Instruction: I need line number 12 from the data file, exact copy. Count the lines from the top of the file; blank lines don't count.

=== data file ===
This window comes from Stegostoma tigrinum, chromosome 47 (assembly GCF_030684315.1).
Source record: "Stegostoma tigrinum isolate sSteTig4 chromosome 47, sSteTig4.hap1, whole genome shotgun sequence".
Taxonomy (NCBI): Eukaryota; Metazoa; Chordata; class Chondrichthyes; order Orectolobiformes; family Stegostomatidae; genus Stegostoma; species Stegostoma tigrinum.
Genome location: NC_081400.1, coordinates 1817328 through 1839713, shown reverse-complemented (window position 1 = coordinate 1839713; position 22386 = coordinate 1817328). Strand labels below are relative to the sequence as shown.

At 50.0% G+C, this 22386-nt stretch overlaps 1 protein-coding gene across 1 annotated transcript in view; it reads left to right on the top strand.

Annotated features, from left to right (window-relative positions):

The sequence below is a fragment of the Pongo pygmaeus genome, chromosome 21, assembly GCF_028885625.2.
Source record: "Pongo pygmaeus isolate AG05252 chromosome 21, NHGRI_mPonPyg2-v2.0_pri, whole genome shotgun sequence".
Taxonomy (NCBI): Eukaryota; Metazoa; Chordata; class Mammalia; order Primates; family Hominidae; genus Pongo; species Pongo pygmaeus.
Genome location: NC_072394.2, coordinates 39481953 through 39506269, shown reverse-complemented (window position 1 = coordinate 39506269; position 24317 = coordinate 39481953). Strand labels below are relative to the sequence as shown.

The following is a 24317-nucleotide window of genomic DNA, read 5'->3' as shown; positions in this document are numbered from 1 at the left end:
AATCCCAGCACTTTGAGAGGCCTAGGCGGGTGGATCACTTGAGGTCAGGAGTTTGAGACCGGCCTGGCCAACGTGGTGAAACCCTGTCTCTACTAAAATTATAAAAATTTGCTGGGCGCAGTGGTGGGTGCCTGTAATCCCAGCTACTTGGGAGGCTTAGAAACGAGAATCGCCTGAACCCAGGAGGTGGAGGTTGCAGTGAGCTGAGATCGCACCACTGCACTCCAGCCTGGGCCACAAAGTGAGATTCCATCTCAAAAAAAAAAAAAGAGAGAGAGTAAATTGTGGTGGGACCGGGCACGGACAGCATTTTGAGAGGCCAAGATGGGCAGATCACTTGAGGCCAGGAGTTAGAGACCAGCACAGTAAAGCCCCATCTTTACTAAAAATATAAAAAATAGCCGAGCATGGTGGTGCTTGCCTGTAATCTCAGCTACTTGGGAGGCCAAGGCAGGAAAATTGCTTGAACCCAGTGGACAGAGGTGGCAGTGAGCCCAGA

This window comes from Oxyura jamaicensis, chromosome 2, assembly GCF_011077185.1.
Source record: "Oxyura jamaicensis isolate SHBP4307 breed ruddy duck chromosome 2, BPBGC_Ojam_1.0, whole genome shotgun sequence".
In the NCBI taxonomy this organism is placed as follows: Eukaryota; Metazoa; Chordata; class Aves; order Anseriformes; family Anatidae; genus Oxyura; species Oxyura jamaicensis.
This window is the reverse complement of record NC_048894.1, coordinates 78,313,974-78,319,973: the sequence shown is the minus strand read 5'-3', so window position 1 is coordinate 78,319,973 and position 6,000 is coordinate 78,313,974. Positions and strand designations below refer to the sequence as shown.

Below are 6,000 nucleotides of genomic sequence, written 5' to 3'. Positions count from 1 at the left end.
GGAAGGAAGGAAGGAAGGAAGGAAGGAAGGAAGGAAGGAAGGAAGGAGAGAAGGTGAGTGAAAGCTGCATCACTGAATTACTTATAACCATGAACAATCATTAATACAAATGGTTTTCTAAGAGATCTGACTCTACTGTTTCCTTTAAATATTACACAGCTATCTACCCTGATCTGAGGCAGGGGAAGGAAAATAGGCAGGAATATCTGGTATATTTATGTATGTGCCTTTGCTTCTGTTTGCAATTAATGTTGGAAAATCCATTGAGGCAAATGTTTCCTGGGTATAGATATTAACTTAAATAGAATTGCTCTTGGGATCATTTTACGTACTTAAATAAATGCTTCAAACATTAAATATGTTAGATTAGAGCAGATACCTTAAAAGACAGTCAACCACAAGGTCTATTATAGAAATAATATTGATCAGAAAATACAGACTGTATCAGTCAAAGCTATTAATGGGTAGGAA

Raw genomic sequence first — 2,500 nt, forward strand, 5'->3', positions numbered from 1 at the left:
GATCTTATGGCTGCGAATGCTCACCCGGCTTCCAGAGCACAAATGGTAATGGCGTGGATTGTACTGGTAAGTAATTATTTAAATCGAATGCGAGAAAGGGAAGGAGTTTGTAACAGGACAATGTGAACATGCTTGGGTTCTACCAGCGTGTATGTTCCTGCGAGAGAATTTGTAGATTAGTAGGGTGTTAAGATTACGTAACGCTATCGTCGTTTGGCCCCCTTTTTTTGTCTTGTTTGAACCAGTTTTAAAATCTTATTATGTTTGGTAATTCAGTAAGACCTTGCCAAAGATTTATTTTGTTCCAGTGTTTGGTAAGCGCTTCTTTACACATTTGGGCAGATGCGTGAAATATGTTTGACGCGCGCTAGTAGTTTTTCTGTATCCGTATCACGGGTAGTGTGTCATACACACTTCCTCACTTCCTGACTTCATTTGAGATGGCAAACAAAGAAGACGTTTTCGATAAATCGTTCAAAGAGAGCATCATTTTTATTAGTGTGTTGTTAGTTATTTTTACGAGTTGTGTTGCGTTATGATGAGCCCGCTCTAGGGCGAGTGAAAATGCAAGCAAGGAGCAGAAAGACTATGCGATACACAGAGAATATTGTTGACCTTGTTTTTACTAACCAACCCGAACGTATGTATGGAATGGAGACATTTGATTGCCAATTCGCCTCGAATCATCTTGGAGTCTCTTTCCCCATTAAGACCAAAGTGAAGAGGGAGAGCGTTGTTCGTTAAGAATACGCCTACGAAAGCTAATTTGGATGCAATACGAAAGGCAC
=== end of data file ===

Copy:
AATCCCAGCACTTTGAGAGGCCTAGGCGGGTGGATCACTTGAGGTCAGGAGTTTGAGACCGGCCTGGCCAACGTGGTGAAACCCTGTCTCTACTAAAATTATAAAAATTTGCTGGGCGCAGTGGTGGGTGCCTGTAATCCCAGCTACTTGGGAGGCTTAGAAACGAGAATCGCCTGAACCCAGGAGGTGGAGGTTGCAGTGAGCTGAGATCGCACCACTGCACTCCAGCCTGGGCCACAAAGTGAGATTCCATCTCAAAAAAAAAAAAAGAGAGAGAGTAAATTGTGGTGGGACCGGGCACGGACAGCATTTTGAGAGGCCAAGATGGGCAGATCACTTGAGGCCAGGAGTTAGAGACCAGCACAGTAAAGCCCCATCTTTACTAAAAATATAAAAAATAGCCGAGCATGGTGGTGCTTGCCTGTAATCTCAGCTACTTGGGAGGCCAAGGCAGGAAAATTGCTTGAACCCAGTGGACAGAGGTGGCAGTGAGCCCAGA